Woodruff was in office in 2013 when the sheriff’s office started sending the commissioners monthly jail maintenance updates. The county owns the jail and is responsible for the maintenance of it, the sheriff told FOX19 NOW. 

Woodruff admitted his board didn’t do anything then to further the sheriff’s attempts to gather quotes in order to permanently repair the jail door problem, “That estimate was looked at and we got the message back: that’s not how you bid county work. You don’t go off one estimate,” Woodruff said, “Taxpayers don’t like that.”

“We needed to get more (estimates) and it never came,” Woodruff said. 

The commission continued approving monthly spending on jail door maintenance in the interim, county invoicing records show. That spending happened without a competitively bid contract, Woodruff acknowledged. 

“QUIT ASKING THE QUESTION”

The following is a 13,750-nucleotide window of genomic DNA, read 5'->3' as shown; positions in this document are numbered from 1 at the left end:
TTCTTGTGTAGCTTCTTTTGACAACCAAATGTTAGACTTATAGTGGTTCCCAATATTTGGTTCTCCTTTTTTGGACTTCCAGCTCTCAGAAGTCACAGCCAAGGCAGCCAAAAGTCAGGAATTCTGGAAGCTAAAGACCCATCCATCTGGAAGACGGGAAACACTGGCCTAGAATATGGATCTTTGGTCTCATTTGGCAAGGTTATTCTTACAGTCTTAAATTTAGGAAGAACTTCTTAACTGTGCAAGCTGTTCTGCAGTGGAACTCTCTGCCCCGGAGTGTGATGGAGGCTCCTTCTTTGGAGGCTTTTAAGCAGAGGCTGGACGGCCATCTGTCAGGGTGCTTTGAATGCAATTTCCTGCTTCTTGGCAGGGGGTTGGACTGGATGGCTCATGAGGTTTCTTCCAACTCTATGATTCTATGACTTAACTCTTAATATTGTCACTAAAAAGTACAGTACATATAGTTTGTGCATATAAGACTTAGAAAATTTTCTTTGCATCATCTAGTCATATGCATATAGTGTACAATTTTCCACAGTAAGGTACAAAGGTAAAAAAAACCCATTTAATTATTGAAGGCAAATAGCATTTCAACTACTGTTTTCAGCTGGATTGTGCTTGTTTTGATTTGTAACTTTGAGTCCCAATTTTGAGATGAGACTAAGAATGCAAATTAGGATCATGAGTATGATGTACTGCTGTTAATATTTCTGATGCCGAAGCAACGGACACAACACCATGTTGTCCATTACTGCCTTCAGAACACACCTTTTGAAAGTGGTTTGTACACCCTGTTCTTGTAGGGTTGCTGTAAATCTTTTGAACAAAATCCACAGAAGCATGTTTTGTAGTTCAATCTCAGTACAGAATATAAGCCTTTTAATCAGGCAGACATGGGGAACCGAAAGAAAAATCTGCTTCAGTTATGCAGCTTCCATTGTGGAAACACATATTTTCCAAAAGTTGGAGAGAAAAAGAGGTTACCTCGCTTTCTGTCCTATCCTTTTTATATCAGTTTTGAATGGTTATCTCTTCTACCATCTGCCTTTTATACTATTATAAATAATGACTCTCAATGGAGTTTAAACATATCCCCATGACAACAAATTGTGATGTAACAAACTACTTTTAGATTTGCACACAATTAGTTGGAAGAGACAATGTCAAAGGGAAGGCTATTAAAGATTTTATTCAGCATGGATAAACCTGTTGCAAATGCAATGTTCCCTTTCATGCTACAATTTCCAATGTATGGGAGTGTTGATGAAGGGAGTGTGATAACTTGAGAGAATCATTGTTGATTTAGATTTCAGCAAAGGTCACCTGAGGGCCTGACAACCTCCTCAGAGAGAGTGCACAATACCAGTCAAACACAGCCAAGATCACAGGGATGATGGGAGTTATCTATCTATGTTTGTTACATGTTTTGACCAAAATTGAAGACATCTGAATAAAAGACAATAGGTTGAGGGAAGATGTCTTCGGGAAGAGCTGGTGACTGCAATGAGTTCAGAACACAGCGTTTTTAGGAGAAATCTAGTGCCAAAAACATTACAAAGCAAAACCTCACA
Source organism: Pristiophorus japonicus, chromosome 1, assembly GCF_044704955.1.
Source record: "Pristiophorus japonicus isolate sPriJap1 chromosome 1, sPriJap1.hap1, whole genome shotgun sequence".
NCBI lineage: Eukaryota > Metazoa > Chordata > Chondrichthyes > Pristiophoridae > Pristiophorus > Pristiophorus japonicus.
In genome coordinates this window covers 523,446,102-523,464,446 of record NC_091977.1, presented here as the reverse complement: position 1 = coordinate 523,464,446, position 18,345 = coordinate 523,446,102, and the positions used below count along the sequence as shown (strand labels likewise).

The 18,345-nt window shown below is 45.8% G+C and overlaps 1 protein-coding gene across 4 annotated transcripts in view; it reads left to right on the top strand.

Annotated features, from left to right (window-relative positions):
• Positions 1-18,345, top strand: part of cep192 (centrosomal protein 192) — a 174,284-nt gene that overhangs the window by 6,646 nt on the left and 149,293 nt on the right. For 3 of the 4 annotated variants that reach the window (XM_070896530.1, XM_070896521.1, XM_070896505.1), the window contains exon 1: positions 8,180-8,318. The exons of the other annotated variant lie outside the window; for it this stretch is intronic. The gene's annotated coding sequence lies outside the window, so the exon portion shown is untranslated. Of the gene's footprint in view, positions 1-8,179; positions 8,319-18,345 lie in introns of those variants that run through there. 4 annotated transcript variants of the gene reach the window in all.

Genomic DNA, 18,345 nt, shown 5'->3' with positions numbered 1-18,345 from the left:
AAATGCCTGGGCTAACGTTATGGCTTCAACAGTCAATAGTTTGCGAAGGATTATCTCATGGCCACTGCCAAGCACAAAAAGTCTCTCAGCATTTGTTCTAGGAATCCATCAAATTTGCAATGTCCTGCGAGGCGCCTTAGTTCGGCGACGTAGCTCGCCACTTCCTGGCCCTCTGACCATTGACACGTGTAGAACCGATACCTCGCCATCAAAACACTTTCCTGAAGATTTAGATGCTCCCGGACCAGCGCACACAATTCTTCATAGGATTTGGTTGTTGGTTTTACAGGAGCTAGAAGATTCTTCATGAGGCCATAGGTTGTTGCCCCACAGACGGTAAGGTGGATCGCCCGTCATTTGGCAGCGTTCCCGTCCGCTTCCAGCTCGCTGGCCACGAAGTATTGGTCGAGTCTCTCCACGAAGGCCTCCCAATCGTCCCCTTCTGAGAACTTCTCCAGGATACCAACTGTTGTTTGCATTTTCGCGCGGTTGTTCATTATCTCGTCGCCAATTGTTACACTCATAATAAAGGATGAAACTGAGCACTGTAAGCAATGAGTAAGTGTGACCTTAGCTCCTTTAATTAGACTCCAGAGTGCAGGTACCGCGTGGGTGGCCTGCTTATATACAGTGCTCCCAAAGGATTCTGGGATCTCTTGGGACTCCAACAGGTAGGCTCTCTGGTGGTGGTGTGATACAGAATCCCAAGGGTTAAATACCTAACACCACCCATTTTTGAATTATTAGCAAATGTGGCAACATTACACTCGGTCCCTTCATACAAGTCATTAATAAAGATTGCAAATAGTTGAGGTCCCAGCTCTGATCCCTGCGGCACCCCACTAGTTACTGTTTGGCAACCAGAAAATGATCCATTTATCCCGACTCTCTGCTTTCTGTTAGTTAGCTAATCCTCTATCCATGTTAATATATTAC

In the Dec. 11 interview, Brown County Commissioner Barry Woodruff admitted the county never checked the credentials of the men performing the work on the jail doors. The state requires commercial tradesmen to be licensed to perform work, according to the Ohio Department of Commerce.

Our investigation found, Sam’s Electric owner Sam Mock, the man the county paid for jail door repairs since Dec. 2013 was not a licensed electrician. 

“Did we vet him to continue to continue the work? No,” Woodruff told FOX19 NOW. “Why not,” FOX19 NOW’s Jody Barr asked, “The same guy had been working on them for 30 years,” Woodruff replied. 

“We just didn’t do it,” Woodruff said. 

Woodruff said the county wanted to use local contractors and admitted it didn’t follow state regulations in using licensed contractors to perform that work. 

“Is this going to be your whole story because you’re running out of soap here with me,” Woodruff told FOX19 NOW when questioned further about failures to vet contractors. “You’re grinding hamburger way too much,” Woodruff said.

County spending records show the county paid Sam’s Electric $1,450 on Nov. 1 for “jail door maintenance.” That’s the last invoice the county shows from that contractor.